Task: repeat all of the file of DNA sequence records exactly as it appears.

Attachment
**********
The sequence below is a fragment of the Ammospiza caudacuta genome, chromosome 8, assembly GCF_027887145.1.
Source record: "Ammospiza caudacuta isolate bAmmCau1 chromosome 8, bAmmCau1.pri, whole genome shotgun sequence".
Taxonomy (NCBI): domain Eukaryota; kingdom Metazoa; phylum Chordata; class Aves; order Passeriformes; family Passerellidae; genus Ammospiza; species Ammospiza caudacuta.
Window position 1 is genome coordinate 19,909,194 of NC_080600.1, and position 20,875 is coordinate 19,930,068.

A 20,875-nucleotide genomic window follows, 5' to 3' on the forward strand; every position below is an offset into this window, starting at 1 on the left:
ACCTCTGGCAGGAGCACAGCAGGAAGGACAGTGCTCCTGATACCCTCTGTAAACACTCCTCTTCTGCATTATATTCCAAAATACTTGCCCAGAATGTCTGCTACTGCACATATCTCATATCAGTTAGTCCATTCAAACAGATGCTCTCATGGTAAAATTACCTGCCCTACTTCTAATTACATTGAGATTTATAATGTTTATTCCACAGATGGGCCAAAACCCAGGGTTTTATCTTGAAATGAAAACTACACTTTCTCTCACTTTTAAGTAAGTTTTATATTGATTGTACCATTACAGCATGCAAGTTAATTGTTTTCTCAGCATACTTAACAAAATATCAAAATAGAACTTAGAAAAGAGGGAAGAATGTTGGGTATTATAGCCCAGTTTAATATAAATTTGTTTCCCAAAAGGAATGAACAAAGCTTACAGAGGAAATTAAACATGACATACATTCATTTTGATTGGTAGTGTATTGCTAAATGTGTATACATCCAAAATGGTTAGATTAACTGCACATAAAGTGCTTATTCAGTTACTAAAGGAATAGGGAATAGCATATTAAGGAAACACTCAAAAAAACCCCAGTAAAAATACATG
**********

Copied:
The sequence below is a fragment of the Ammospiza caudacuta genome, chromosome 8, assembly GCF_027887145.1.
Source record: "Ammospiza caudacuta isolate bAmmCau1 chromosome 8, bAmmCau1.pri, whole genome shotgun sequence".
Taxonomy (NCBI): domain Eukaryota; kingdom Metazoa; phylum Chordata; class Aves; order Passeriformes; family Passerellidae; genus Ammospiza; species Ammospiza caudacuta.
Window position 1 is genome coordinate 19,909,194 of NC_080600.1, and position 20,875 is coordinate 19,930,068.

A 20,875-nucleotide genomic window follows, 5' to 3' on the forward strand; every position below is an offset into this window, starting at 1 on the left:
ACCTCTGGCAGGAGCACAGCAGGAAGGACAGTGCTCCTGATACCCTCTGTAAACACTCCTCTTCTGCATTATATTCCAAAATACTTGCCCAGAATGTCTGCTACTGCACATATCTCATATCAGTTAGTCCATTCAAACAGATGCTCTCATGGTAAAATTACCTGCCCTACTTCTAATTACATTGAGATTTATAATGTTTATTCCACAGATGGGCCAAAACCCAGGGTTTTATCTTGAAATGAAAACTACACTTTCTCTCACTTTTAAGTAAGTTTTATATTGATTGTACCATTACAGCATGCAAGTTAATTGTTTTCTCAGCATACTTAACAAAATATCAAAATAGAACTTAGAAAAGAGGGAAGAATGTTGGGTATTATAGCCCAGTTTAATATAAATTTGTTTCCCAAAAGGAATGAACAAAGCTTACAGAGGAAATTAAACATGACATACATTCATTTTGATTGGTAGTGTATTGCTAAATGTGTATACATCCAAAATGGTTAGATTAACTGCACATAAAGTGCTTATTCAGTTACTAAAGGAATAGGGAATAGCATATTAAGGAAACACTCAAAAAAACCCCAGTAAAAATACATG